christmasMy favorite holiday of the year is officially almost here – Christmas! With schools beginning Christmas school vacations for students this week or early next week, parents should plan accordingly with their holiday possession schedule for their children. So make sure to check your children’s school calendar to know the date and time they get dismissed. If your children are not in school, then look at the school calendar for the school district you live in.

In Texas, generally the non-primary conservator will have possession of the child in even-numbered years beginning at the time the child’s school is regularly dismissed for the Christmas school vacation and ending at noon on December 28 of that given year. Then the primary conservator will have possession of the child beginning at noon on December 28 and ending at 6:00 p.m. on the day before school resumes after the Christmas school vacation. In odd-numbered years the possession periods are generally switched for the parents. This means that the primary conservator will have possession of the child beginning at the time the child’s school is regularly dismissed for the Christmas school vacation and ending at noon on December 28 of that same year, and the non-primary conservator will have possession of the child beginning at noon on December 28 and ending at 6:00 p.m. on the day before school resumes after the Christmas school vacation. Many times we see conservators agree to ending their possession periods for the holidays on the day the child’s school regularly resumes after the Christmas school vacation. You should check your divorce decree or most current court order to see if that provision is in it.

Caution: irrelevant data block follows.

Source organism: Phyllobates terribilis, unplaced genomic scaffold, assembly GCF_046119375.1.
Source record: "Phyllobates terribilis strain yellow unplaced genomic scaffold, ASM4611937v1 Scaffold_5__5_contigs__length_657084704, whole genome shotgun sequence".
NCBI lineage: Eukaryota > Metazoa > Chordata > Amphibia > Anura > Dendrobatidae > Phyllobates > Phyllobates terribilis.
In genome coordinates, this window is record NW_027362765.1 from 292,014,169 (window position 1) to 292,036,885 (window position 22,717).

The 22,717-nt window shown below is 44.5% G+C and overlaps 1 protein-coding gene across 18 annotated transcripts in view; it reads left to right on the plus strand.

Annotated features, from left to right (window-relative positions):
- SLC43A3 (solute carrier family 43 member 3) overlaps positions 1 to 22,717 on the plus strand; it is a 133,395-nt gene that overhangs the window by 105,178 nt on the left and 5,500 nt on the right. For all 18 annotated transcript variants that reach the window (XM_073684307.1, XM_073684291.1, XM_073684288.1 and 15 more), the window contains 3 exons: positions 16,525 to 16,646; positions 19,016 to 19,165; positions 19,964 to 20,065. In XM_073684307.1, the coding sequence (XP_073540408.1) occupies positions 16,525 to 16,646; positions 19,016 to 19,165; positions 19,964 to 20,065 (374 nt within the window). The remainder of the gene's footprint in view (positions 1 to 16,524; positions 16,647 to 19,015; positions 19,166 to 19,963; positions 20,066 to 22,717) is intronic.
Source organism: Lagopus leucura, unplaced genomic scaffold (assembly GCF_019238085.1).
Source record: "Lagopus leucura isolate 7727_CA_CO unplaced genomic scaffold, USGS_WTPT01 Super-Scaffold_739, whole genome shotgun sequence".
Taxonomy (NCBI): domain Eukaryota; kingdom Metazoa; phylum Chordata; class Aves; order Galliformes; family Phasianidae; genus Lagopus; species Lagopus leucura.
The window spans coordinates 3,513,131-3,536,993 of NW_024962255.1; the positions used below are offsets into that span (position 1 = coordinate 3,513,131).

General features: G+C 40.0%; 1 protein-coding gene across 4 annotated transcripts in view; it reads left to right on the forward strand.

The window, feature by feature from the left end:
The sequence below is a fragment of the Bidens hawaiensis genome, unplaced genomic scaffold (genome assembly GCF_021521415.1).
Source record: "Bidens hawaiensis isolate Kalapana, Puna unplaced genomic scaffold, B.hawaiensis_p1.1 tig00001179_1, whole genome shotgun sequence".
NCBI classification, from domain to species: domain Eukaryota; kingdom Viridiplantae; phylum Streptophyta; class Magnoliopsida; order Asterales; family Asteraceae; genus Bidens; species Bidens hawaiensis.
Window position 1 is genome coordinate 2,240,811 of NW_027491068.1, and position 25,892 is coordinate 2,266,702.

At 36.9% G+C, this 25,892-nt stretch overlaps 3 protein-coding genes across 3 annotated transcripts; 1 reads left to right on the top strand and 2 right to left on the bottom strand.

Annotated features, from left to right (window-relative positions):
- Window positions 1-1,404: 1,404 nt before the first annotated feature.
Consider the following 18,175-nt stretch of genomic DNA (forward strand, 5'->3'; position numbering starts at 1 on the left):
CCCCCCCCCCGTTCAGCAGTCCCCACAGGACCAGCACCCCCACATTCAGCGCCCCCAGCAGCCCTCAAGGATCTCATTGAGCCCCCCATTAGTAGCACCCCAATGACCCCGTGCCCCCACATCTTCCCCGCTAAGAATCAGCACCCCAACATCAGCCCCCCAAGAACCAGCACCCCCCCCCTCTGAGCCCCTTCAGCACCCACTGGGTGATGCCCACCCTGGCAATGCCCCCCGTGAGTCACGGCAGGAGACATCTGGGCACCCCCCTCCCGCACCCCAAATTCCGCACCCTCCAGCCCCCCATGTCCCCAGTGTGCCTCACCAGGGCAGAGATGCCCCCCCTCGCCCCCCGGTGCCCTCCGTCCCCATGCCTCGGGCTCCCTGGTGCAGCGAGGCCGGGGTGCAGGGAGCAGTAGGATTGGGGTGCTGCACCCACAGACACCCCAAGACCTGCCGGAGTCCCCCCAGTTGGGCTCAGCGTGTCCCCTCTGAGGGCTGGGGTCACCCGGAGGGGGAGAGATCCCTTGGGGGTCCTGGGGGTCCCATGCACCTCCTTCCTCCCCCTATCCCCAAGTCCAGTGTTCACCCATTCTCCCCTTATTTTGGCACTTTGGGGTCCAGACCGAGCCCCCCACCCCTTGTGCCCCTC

Similar to other holidays, if you and the other parent conservator wish to make agreements regarding the possession schedule that differ from your divorce decree and/or most recent court order, you should put those agreements in writing to avoid confusion or conflict. Sometimes parents are in pending custody suits over the holidays. Some of the common questions we receive relate to confusion as to what order the parents are to follow regarding holiday possession. Unless you and the other parent have agreed otherwise, you should follow your most current court order governing the holiday possession schedule for your child (or children). For example, if you are involved in a pending suit to modify your custody arrangement and the most recent court order in place is your divorce decree, then that divorce decree will govern unless you and the other parent have come to another agreement regarding the holiday possession schedule.

We know the holidays can be a stressful time of year, but don’t let a custody dispute make it a disaster. Make sure to ask questions ahead of time so there is a clear possession schedule to follow over the holidays. Remember that this time of year can be challenging for children as well. Try to work together with the other parent to make this time of year magical and happy for your children so they can create their own family holiday memories. We hope everyone enjoys the holidays and has a Merry Christmas!